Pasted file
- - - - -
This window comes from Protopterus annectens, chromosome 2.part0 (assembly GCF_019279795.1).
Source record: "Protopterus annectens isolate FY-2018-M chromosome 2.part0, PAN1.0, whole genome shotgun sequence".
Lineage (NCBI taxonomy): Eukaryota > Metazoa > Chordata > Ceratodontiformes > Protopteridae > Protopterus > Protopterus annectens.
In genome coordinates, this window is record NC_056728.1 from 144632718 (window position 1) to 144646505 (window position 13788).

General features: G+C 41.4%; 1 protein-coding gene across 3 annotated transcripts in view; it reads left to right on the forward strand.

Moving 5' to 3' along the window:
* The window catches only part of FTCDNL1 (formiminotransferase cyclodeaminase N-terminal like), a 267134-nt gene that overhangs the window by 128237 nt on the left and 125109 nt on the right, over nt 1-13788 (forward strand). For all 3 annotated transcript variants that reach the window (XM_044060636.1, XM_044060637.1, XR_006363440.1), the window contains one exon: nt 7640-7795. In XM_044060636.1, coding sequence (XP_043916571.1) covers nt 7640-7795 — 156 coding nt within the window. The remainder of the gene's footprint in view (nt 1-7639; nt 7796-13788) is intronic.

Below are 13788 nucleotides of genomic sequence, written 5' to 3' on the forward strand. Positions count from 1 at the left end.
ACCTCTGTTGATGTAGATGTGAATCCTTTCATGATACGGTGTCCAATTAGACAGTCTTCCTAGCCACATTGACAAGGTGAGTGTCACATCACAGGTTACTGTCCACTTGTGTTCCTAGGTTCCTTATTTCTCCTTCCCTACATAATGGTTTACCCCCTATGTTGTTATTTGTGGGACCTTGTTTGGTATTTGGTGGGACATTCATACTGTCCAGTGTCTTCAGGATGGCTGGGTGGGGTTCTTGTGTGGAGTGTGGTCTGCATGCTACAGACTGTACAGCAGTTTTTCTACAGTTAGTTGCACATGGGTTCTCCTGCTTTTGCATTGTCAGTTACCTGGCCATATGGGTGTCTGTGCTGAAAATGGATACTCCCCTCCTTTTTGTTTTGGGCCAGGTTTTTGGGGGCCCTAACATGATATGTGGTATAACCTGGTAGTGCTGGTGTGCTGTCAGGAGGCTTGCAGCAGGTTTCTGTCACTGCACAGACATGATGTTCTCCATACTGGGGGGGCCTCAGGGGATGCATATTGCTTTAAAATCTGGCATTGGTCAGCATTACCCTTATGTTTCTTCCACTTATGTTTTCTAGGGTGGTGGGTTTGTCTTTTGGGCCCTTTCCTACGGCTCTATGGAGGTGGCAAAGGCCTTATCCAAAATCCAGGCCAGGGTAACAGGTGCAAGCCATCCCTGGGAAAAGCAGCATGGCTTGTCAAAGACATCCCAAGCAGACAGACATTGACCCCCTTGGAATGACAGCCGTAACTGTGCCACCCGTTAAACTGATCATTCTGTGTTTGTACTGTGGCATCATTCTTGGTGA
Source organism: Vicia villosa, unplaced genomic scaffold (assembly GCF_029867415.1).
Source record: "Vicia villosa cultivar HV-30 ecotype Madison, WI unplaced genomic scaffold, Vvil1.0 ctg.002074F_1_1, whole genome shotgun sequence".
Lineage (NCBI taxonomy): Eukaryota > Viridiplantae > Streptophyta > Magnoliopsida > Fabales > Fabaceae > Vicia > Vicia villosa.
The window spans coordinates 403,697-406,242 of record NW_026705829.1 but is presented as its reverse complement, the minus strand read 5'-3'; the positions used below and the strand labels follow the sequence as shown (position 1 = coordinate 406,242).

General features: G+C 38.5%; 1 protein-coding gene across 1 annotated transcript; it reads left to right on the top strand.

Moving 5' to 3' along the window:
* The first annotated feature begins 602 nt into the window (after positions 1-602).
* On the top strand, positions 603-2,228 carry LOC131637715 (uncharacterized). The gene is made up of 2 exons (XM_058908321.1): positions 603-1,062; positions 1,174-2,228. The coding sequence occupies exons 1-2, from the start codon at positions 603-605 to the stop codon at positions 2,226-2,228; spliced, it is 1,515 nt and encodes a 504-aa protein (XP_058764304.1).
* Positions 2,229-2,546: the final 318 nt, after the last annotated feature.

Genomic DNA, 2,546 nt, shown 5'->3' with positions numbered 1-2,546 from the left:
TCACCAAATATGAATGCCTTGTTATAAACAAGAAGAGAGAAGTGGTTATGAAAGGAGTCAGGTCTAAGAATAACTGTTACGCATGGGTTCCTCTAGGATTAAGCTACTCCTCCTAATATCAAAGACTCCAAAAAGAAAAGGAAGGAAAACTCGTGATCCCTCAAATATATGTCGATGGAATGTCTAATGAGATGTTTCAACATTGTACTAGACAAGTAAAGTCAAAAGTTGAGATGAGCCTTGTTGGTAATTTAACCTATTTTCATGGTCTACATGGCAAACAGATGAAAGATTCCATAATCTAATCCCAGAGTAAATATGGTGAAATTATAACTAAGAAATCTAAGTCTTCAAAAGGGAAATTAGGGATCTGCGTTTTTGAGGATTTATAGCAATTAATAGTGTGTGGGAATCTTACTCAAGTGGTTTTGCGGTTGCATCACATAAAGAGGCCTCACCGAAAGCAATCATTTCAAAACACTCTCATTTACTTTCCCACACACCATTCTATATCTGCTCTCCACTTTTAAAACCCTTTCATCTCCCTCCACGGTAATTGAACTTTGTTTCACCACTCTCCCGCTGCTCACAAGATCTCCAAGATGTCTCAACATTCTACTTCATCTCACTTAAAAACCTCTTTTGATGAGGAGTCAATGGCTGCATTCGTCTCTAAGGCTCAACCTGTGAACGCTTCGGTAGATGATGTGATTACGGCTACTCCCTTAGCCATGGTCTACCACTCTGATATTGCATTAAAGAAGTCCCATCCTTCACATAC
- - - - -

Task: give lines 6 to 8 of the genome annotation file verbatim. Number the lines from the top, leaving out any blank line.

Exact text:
Moving 5' to 3' along the window:
* The window catches only part of FTCDNL1 (formiminotransferase cyclodeaminase N-terminal like), a 267134-nt gene that overhangs the window by 128237 nt on the left and 125109 nt on the right, over nt 1-13788 (forward strand). For all 3 annotated transcript variants that reach the window (XM_044060636.1, XM_044060637.1, XR_006363440.1), the window contains one exon: nt 7640-7795. In XM_044060636.1, coding sequence (XP_043916571.1) covers nt 7640-7795 — 156 coding nt within the window. The remainder of the gene's footprint in view (nt 1-7639; nt 7796-13788) is intronic.

Below are 13788 nucleotides of genomic sequence, written 5' to 3' on the forward strand. Positions count from 1 at the left end.